MP-4, Expected Flak over Target. The Type of flak guns which will fire at you depends on your mission altitude from MP-2, step 7 above. On this mission I will be at 8000 feet over Le Trait. In B-26 heavy flak guns will fire at you if you are at 8000 to 15000 feet. Roll now to check if the guns will be controlled by radar. I roll "4" which means that they are radar controlled and thus poor or worse weather will not affect their offensive fire.There were different types of anti-aircraft guns, and they were effective at different altitudes. The Germans had 20 mm light flak guns, 37 to 50mm medium flak guns and 75 to 150mm heavy types of flak guns. One B-26 Pilot Training Manual categorizes the guns into light (20-50 mm) and heavy (75-155 mm, although the largest gun according to other sources is one of 128 mm and still others refer to a 150 mm caliber flak gun). Flak batteries of various sized guns were placed around potential targets with search lights for night defense. There were also flak trains with guns on flat cars which could be taken quickly to areas that needed protection. Berlin, Hamburg and Vienna were defended also by 128s in pairs on top of large flak towers which could be used as bomb raid shelters. Heavy guns were usually aimed by radar which calculated the range and altitude and could be fired accurately even through heavy clouds. “Window,” strips of aluminum, could be dropped by “Window Ships” to disturb the radar. Light and medium guns were manually aimed and more or less effective depending on the weather and altitude.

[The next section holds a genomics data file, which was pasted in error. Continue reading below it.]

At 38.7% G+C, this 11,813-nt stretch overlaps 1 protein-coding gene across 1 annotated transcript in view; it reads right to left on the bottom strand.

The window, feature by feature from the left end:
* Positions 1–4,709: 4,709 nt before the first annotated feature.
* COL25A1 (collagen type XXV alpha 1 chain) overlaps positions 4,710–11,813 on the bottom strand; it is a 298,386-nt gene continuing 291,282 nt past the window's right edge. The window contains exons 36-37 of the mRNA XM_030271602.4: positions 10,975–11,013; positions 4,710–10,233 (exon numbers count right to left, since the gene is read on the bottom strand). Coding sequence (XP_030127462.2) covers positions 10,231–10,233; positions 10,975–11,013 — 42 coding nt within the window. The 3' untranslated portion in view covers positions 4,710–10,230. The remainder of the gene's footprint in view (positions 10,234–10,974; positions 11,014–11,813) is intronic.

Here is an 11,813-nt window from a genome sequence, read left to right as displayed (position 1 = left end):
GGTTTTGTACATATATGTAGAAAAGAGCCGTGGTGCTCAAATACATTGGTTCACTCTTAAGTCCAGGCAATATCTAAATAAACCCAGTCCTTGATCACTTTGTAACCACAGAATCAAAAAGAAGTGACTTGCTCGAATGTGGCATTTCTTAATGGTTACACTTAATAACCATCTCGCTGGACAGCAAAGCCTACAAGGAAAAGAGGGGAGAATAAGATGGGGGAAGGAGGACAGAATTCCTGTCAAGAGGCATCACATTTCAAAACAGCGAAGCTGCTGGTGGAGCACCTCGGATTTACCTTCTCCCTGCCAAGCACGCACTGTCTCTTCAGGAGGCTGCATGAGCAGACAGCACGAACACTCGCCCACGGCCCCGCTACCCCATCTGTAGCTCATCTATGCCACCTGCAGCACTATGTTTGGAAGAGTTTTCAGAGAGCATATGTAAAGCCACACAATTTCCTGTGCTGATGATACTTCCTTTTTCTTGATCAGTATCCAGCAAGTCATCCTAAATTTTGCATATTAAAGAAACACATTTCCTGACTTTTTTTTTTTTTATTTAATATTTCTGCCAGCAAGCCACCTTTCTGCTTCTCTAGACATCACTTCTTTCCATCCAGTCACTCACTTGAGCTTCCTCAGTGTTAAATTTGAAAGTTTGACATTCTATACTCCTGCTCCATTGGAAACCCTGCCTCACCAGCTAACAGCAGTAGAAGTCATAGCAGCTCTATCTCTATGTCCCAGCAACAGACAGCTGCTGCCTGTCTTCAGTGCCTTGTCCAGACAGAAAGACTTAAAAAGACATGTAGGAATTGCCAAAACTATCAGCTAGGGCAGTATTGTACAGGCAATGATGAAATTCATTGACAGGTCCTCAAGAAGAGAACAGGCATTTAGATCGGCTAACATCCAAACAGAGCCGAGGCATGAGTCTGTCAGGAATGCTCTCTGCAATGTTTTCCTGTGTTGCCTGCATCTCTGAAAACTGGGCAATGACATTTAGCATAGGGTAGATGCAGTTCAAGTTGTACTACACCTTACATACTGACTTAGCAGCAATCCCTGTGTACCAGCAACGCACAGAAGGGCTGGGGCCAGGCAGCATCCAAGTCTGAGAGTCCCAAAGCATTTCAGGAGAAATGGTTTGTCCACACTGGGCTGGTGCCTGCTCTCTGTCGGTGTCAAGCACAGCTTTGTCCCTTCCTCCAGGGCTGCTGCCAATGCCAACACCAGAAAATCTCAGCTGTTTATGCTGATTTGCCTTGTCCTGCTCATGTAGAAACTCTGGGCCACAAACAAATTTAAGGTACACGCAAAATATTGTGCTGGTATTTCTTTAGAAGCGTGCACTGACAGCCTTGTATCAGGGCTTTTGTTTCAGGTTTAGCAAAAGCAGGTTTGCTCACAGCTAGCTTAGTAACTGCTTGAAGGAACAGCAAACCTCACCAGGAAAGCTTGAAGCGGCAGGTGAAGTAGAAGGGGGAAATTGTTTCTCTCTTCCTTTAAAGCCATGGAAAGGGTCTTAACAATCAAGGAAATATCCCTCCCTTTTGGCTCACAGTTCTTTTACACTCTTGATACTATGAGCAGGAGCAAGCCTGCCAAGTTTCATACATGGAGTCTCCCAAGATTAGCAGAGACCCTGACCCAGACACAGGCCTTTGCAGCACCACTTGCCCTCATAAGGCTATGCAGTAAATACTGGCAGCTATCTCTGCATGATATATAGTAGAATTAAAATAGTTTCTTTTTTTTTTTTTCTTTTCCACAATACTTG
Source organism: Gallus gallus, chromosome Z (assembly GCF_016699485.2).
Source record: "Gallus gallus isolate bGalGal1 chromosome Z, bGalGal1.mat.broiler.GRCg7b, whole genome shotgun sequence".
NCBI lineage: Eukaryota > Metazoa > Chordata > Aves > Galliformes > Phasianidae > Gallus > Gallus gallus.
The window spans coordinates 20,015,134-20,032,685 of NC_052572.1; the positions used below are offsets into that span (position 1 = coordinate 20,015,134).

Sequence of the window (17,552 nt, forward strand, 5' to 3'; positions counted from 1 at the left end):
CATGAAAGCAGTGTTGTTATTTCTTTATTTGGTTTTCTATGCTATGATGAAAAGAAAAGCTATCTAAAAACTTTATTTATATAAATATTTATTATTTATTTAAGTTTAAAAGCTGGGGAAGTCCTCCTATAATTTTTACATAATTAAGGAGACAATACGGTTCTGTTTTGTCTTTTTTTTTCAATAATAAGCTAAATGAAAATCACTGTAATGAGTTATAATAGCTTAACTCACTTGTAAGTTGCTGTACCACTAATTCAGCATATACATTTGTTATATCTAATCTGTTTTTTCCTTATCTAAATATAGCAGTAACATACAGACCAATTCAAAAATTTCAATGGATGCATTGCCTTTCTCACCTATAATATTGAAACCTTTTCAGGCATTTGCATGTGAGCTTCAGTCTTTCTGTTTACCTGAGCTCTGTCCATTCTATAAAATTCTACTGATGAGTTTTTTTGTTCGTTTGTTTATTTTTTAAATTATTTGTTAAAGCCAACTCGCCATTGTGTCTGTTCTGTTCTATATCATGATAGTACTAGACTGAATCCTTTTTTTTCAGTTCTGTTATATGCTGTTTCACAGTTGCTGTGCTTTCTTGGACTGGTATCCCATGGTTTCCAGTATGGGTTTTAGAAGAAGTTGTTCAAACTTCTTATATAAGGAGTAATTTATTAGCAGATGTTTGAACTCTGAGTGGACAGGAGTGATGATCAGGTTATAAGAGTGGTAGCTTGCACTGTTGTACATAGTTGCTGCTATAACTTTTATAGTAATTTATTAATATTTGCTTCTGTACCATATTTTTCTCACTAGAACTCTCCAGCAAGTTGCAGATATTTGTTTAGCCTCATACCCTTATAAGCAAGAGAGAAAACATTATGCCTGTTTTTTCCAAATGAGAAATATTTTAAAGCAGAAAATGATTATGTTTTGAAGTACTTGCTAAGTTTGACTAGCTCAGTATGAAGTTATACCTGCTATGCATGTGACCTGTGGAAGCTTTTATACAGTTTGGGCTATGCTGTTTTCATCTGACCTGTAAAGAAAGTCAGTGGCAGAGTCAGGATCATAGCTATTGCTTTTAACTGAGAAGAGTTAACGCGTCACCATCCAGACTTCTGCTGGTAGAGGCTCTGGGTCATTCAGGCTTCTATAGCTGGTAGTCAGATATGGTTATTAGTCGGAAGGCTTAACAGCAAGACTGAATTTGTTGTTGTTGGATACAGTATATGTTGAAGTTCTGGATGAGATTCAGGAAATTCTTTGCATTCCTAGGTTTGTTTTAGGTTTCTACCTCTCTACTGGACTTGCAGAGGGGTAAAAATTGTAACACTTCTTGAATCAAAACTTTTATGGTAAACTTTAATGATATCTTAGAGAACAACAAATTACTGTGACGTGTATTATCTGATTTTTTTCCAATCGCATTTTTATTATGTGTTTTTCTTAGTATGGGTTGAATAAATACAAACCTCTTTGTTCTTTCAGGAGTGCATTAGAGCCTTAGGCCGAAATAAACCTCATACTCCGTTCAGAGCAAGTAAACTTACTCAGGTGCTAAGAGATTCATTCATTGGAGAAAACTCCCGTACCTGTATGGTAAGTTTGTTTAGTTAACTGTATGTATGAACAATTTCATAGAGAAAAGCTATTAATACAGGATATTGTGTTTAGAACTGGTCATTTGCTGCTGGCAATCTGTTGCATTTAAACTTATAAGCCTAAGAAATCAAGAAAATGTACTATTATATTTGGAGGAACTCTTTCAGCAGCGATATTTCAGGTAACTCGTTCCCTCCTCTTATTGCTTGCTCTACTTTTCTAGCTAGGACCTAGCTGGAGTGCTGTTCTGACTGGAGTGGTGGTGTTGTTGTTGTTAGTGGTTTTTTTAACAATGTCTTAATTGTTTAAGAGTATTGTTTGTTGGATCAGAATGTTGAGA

10. Enemy Air Force Resistance. The level of Enemy Air Force Resistance (EAR) can be Token, Light, Moderate or Heavy. It will give you a greater or lesser chance of encountering enemy fighters. There can be several factors behind the resistance level. For example, the number of fighters available and how many fighter units in the area, weather over a fighter base, enemy communications and friendly operations. The modifiers on Table MP-6, Enemy Air Force Resistance, are based to some degree on the progress of the war. You can find a high modifier in the beginning and a very low at the end of the war. Roll 2D6, modify the result, check the effect and make a note of what the modifier on Table MT-2, Luftwaffe Early Warning Operations, will be (see Table MT-2 & 6.0 Luftwaffe Early Warning Operations.)
I roll "10" then +2 for 5/43 - 11/43. 12 is heavy resistance.

11. MP-6, Fighter Cover. To simulate the fighter cover provided in B-26: The Marauder Strikes!, roll D6 on MP-6 during the Mission Planning to decide what type of fighter cover that will be provided for the mission. After the type has been determined, roll D6 again to find out the strength of the fighter force available, and if it is Close Escort it is either Poor, Fair or Good. Area Cover gives only a modification on MT-2, Luftwaffe Early Warning Operations.My roll is first "3" then "4" and I have Fair Close Escort.

MP-7, Formation Position. In B-26: The Marauder Strikes! your B-26 will be positioned in the Lead, High or Low Flight of Box 1 or 2. You will also be a Box Lead, Flight Lead, Deputy Lead or Wingman. You may also be in the Lead or Tail Group. My first roll is for Position in Flight. "7" and -2 for my pilot's experience. I am flying lead wing and then I let a D6 decide if I am #2 or #3. My D6 says I am #3, on Lead's right wing.

The second roll is for my Flight Position and that is "5" Box 2 Lead, and my third roll ("3") determines that I am in the Lead Group.

13. Mission Planning is done and I will take off. See Example of Play - Le Trait, Ship Yard (Part 2a) to follow the mission from england to Le Trait.